General Secretary: The priorities 2020 to 2025 - The Way Forward

Since the last Gatelodge edition circulated in December 2019 much has happened. The Conservatives won the General Election with a very large majority. Britain has officially left the European Union, although there will be a transitional period until the end of 2020 where negotiations will take place.

I am well aware that leaving the EU divided opinion but the POA did not have a policy on whether we were in favour of leaving or indeed of remaining but we did have a policy that stated when we left the EU after the referendum that above all the POA and the wider union movement should resist any attempt to water down workers rights and a close eye over the coming years will need to be focussed to ensure that workers rights are maintained and indeed enhanced.


The POA have always been clear we want to work constructively with any Government. The British population have democratically elected a Conservative Government. I would like to congratulate Mr Robert Buckland QC in remaining in his position as the Lord Chancellor, and Secretary of State for Justice along with Lucy Frazer QC as Prisons Minister. One of my biggest criticisms was a lack of continuity in these very important positions. Having met the Lord Chancellor prior to the General Election he seems a sincere man who wants to do business with the POA. There will be occasions when we will not always agree on some policy issues with Government but with the stability of the Lord Chancellor and Prisons Minister being appointed again in the Cabinet reshuffle it gives a foundation for real policy decisions to be made as our Prisons and Criminal Justice System have been in crisis for far too long. The POA stand ready to engage with Ministers on a whole variety of topics to make our prisons safer for those that work in them and indeed the prisoners in our care.


Phil Copple had been the acting Director General of Prisons since January 2019 and was subsequently appointed to the post permanently in November 2019. I am sure many POA members will know that Mr Copple has worked in the Prison Service for 30 years. He has worked his way up through the ranks including being a Prison Officer before undertaking a range of managerial posts. I certainly know from speaking to many of our members and branch officials in the North East where they speak highly of him when he was Governor at Deerbolt and Frankland before becoming Area Manager. Since Mr Copple was appointed to the Board of Directors in 2011 as General Secretary, I have a high regard for his knowledge and passion for the Prison Service. In negotiations and consultations with him I have found him to be articulate and whilst we have not always agreed on issues, I have respect for the work that he carries out as a Senior Civil Servant. I look forward to continuing a healthy relationship with Mr Copple in the coming years and hopefully the dialogue that the POA NEC have with his officials can make our working environment more successful.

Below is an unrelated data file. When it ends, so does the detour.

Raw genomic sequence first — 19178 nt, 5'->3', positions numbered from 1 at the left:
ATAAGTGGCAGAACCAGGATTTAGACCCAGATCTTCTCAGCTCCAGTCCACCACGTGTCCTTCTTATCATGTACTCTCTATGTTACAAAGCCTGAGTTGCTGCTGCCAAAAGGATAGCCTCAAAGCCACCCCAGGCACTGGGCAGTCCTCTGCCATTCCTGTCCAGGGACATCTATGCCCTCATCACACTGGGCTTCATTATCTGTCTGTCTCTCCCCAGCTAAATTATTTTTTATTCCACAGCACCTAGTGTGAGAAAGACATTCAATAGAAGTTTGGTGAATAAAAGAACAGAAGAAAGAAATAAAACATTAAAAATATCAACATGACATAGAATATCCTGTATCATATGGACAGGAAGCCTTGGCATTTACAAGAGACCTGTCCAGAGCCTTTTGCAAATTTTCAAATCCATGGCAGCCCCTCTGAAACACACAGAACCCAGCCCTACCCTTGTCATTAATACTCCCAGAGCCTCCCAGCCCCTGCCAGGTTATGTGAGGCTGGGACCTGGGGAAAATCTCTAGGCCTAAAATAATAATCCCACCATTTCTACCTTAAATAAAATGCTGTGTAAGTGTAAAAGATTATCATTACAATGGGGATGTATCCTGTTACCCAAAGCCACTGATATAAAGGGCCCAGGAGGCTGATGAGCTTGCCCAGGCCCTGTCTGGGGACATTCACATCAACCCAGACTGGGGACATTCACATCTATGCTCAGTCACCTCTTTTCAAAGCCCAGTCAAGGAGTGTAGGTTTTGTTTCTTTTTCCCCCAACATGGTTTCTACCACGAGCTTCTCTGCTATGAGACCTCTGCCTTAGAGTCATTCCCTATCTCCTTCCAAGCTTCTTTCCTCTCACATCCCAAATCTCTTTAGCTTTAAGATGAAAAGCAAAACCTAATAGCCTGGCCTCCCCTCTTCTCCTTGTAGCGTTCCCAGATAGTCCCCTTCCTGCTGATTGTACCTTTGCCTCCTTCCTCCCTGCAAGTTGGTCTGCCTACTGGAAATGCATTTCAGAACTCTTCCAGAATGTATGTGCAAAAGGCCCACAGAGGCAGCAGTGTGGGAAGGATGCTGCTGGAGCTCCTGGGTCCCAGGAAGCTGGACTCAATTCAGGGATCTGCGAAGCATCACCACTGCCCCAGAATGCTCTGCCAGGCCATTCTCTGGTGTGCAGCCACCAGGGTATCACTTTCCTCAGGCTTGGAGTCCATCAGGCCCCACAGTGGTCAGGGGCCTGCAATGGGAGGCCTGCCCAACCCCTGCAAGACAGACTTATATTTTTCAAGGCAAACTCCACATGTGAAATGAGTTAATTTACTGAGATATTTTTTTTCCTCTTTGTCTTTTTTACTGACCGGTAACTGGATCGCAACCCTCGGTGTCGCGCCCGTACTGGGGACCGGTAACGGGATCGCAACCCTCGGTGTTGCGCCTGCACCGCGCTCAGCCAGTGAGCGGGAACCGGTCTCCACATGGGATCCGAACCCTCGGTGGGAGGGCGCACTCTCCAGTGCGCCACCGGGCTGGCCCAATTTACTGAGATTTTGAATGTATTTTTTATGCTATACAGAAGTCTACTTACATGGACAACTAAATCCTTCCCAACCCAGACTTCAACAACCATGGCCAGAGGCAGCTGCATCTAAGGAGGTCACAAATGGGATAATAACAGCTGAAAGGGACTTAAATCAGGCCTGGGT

I am immensely proud to have won the election from May 2020 until May 2025. Any individual who stands in an election at national level wants as many members to vote in that election. Having studied over a period of time not just this unions turnout but unions in general our voting patterns are not that different to other unions. Having said that the legislation doesn’t assist union members in obtaining high turnouts and needs to be brought into the modern era with online voting and indeed secure work-place ballots. Putting that to one side I am delighted to have a third term as the POA General Secretary, and I will continue to work hard on behalf of the membership. I am grateful to those branches who supported my nomination and indeed those who voted as I secured 57 per cent of the vote. The POA is more important than any individual and I will always remember that and never take for granted the trust that has been placed in me. The priorities must continue that have been set by Conference, those being pension age, health and safety at work, pay and terms and conditions. Over the next five years we need to work together to persuade Government and the employer to value the work of all POA members in their workplaces.